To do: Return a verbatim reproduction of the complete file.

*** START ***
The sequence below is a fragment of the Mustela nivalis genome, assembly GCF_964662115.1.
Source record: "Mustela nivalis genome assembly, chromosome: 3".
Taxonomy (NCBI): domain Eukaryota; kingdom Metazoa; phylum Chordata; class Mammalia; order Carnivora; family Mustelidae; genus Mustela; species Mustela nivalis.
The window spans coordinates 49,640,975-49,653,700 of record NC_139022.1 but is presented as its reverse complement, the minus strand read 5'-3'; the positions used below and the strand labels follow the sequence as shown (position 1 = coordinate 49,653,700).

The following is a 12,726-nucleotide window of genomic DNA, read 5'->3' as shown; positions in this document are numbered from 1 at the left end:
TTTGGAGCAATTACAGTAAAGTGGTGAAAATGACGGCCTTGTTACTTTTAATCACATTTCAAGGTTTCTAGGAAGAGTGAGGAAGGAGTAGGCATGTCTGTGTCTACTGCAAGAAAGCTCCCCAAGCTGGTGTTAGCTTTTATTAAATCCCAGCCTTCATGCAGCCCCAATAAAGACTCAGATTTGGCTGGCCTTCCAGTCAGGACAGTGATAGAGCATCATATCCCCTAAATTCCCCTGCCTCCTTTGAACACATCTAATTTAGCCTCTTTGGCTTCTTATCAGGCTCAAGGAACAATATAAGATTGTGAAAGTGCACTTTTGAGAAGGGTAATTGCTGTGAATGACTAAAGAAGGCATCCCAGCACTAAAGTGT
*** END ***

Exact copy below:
The sequence below is a fragment of the Mustela nivalis genome, assembly GCF_964662115.1.
Source record: "Mustela nivalis genome assembly, chromosome: 3".
Taxonomy (NCBI): domain Eukaryota; kingdom Metazoa; phylum Chordata; class Mammalia; order Carnivora; family Mustelidae; genus Mustela; species Mustela nivalis.
The window spans coordinates 49,640,975-49,653,700 of record NC_139022.1 but is presented as its reverse complement, the minus strand read 5'-3'; the positions used below and the strand labels follow the sequence as shown (position 1 = coordinate 49,653,700).

The following is a 12,726-nucleotide window of genomic DNA, read 5'->3' as shown; positions in this document are numbered from 1 at the left end:
TTTGGAGCAATTACAGTAAAGTGGTGAAAATGACGGCCTTGTTACTTTTAATCACATTTCAAGGTTTCTAGGAAGAGTGAGGAAGGAGTAGGCATGTCTGTGTCTACTGCAAGAAAGCTCCCCAAGCTGGTGTTAGCTTTTATTAAATCCCAGCCTTCATGCAGCCCCAATAAAGACTCAGATTTGGCTGGCCTTCCAGTCAGGACAGTGATAGAGCATCATATCCCCTAAATTCCCCTGCCTCCTTTGAACACATCTAATTTAGCCTCTTTGGCTTCTTATCAGGCTCAAGGAACAATATAAGATTGTGAAAGTGCACTTTTGAGAAGGGTAATTGCTGTGAATGACTAAAGAAGGCATCCCAGCACTAAAGTGT